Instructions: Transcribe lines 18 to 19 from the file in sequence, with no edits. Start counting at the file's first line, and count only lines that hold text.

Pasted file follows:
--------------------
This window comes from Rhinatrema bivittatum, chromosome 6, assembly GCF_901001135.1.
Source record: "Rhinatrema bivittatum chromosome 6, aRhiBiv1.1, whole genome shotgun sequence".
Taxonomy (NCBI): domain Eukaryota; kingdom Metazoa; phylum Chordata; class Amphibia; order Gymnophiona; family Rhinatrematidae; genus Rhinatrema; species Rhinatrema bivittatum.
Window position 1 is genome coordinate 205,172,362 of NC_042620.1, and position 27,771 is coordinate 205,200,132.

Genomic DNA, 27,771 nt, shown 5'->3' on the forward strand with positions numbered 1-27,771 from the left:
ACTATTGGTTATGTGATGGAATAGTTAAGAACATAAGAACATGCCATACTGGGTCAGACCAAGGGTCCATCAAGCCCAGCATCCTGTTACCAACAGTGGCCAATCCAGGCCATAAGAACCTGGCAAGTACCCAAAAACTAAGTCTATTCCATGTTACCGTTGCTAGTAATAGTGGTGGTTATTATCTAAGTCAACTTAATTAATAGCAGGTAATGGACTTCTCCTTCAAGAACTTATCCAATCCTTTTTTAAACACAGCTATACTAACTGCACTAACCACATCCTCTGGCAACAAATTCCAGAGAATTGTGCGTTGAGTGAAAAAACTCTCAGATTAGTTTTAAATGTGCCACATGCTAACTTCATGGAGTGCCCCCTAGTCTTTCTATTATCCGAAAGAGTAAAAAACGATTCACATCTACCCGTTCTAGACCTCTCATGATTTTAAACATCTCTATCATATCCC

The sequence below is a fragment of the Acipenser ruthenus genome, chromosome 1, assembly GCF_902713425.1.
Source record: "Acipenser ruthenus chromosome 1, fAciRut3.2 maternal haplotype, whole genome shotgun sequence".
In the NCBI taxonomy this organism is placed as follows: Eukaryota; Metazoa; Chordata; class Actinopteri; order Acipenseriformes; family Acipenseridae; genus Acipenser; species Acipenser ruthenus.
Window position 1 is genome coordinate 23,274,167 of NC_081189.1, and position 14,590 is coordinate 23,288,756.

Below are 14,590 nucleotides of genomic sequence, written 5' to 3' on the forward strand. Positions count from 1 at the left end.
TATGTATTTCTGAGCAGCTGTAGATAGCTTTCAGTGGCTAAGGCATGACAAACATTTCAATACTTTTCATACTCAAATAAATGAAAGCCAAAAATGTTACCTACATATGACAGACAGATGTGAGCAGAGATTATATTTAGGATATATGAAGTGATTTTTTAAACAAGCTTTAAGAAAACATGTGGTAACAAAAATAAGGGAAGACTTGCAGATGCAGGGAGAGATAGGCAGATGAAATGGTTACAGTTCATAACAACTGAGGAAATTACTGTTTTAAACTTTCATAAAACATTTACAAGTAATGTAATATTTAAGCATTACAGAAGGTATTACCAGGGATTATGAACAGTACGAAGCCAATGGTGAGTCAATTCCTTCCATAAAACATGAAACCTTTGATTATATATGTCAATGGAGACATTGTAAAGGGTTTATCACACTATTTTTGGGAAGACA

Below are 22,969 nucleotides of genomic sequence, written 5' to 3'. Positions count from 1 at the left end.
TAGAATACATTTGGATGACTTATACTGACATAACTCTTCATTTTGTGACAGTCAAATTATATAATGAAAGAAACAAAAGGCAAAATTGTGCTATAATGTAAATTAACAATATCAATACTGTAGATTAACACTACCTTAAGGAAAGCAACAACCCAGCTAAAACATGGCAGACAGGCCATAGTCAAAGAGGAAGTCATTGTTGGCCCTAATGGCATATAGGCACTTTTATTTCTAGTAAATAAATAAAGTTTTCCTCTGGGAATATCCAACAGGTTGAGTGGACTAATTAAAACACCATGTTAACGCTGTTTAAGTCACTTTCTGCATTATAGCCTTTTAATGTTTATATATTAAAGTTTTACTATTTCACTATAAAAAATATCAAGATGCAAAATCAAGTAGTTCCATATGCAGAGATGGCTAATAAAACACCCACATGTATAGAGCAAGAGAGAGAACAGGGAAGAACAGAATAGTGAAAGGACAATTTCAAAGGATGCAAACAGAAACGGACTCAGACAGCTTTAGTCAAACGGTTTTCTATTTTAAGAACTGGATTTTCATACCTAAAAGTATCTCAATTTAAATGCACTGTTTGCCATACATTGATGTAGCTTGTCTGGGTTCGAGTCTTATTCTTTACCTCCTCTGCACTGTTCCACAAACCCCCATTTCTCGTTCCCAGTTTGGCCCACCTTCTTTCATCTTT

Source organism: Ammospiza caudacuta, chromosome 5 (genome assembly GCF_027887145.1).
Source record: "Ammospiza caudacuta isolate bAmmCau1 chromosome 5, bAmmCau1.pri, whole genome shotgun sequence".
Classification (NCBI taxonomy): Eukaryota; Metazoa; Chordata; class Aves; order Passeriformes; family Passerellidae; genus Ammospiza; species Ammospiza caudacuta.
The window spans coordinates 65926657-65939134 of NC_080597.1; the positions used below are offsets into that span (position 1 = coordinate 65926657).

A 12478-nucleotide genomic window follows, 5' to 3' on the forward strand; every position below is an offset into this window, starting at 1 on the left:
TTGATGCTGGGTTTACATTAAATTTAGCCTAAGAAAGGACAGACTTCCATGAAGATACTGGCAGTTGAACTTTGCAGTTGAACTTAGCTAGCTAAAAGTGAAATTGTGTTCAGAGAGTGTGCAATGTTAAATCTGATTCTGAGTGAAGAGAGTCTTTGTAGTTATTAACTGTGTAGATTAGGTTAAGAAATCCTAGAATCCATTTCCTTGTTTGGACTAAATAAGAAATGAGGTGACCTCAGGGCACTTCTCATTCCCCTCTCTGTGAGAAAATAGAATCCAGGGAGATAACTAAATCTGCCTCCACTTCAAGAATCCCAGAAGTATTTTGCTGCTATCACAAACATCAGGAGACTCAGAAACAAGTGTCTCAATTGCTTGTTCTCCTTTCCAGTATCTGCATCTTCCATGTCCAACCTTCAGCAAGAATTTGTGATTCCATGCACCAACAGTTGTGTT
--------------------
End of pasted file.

The window spans coordinates 65926657-65939134 of NC_080597.1; the positions used below are offsets into that span (position 1 = coordinate 65926657).

A 12478-nucleotide genomic window follows, 5' to 3' on the forward strand; every position below is an offset into this window, starting at 1 on the left: